Is it a post patriotic reaction to the Fourth of July or is the market so oversold investors are sifting through the ashes to find opportunities? I actually think it’s a combination of both. The market is oversold although it has come down for good reasons. There is the dilemma for investors that are more likely to head for the hills than buy on weakness. There are several facts about the market that make it attractive. For sure I think there is immense value; stocks are extremely oversold including those affected by the dollar. Investor sentiment is so low its having a self fulfilling effect but it’s also the kind of pessimism that turns out to be a buying opportunity. Of course the sentiment also leaves the market vulnerable to swift moves lower and that has chased a lot of people out and is keeping a lot of would-be investors at bay.
This should be a quiet week with respect to news and volumes and that could help the market reclaim some equilibrium. On that note, the market will still need something akin to good news. Not to be confused with silver linings but actual good news. The best opportunities for that will begin next week with the next round of earnings announcements. Interestingly there is a piece on Bloomberg saying earnings estimates have actually been increasing. I’ve mentioned several times, however, good earnings aren’t always the panacea. There is the matter of $10.3 trillion in earnings not being reflected in the S&P 500 for the period of 1999 to 2009 where stocks finished lower after a decade of trading. It’s hard to imagine top line demand being the main driver of bottom line success but if there is any inkling that consumers stepped up then earnings could power stocks much higher.
In the meantime, a report out this morning from Reis showed that office vacancies hit 17.4% in the second quarter up from 17.3% and 15.9% q/q and y/y respectively. The lowest rate is in DC at 10.0% while the worst is Detroit at 26.3%. Taxpayer money bolstering a government run by czars, endless committees and more layers of bureaucracy helping the former but the latter is a warning of what happens when an economy relies too much on a single industry that fought basic runs of economics. Last year, Reis forecasted that office vacancies would hit an all-time high of 18.2% this year before topping out. There is a chance that will not happen but it should be noted the rate peaked at 17.0% during the last recession. These vacancies underscore the weakness of the economy but also the point that entrepreneurs aren’t leaping at chances to turn lemons into lemonade.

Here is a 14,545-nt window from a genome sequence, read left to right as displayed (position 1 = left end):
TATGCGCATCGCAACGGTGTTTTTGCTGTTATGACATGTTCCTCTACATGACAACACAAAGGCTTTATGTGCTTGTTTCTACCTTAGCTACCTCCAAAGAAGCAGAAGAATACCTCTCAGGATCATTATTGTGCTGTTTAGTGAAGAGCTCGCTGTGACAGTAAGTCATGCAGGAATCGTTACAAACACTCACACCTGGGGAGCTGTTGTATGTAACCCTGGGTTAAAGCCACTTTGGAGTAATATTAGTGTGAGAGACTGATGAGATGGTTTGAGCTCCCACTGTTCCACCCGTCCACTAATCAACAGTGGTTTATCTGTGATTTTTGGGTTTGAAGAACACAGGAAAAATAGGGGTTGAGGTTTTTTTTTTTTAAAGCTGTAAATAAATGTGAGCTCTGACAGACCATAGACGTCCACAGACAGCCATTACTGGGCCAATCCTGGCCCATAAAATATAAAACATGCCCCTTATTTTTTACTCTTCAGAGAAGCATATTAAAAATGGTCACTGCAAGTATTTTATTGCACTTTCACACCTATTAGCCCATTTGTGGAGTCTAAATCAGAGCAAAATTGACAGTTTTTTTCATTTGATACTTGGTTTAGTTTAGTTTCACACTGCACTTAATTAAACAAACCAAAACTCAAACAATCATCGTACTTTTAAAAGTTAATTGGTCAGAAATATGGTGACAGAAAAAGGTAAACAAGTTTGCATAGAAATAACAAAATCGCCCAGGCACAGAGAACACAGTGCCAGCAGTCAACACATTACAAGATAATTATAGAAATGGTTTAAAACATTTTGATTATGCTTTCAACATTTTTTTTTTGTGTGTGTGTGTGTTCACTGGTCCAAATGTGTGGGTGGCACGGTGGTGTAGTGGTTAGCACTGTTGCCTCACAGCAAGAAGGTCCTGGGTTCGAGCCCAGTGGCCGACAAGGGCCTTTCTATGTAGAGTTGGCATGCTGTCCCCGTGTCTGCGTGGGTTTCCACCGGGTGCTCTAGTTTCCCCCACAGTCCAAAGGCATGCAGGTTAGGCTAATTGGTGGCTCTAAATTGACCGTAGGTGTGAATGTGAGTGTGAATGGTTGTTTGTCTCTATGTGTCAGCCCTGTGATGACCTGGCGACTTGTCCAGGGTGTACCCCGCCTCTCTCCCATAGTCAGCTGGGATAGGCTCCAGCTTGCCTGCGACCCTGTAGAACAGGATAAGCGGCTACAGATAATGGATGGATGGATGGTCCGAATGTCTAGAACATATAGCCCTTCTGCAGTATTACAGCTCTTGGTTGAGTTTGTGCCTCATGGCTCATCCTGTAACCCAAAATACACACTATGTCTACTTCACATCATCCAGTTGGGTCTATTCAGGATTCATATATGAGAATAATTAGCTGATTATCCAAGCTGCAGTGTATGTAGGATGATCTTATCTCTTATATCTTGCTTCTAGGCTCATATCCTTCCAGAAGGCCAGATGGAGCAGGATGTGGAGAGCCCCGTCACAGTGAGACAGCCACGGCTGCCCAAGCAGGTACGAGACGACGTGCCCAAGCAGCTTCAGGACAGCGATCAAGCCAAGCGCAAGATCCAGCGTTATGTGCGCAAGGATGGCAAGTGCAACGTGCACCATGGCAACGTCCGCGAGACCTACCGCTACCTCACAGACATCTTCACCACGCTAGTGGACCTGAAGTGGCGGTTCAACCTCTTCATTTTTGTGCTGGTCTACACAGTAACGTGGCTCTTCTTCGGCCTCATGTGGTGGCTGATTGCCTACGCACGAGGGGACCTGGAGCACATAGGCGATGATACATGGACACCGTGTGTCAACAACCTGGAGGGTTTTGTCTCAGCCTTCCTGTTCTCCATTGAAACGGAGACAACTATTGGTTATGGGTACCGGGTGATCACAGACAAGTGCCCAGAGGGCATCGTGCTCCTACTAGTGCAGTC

We need those entrepreneurs to step up to the plate but they can’t in such a hostile environment.
The S&P 500 is in no man’s land on a six-month chart having broken all semblances of support levels. Hopefully 1,000 will provide some support. On the upside, a close above 1,050 could trigger some buying although the big upside test comes at 1,132.
The Rogues Gallery of Mega Companies
All the evil companies of 2010 have had news this morning.
BP apparently is seeking out investments from sovereign wealth funds. This actually makes sense as the company is cheap right now and it needs the help if it’s going to survive. Remember at the beginning of the banking crisis when there was speculation China’s sovereign wealth fund was prepared to pay Bear Stearns $100.00 a share and people in America went ballistic. They wouldn’t have it, China owning such a large and important banking institution. These days xenophobia is out and survival is in so this scuttlebutt makes sense. If a Middle Eastern entity made a move, it would be interesting as many there would love to own the company they feel ripped them off back in the day. In the meantime BP has spent over $3.0 trillion on the Gulf clean up and the stock got an upgrade this morning.
Goldman Sachs (GS) got an upgrade, too. JP Morgan likes the stock down here and I have to agree the stock is extremely oversold.
Toyota Motors (TM) was able to surge to the top of the American market on efficiency and great product. Today begins its latest auto recall this morning on word they knew about problems with the Lexus two years ago.
If these rogue stocks can rally then anything is possible. (Actually BP is a high risk buy and GS a buy although I would wait on TM.)
Charles Payne is the CEO and Principal Analyst of Wall Street Strategies . This post was republished, with permission, from his company’s column, WStreet Market Commentary.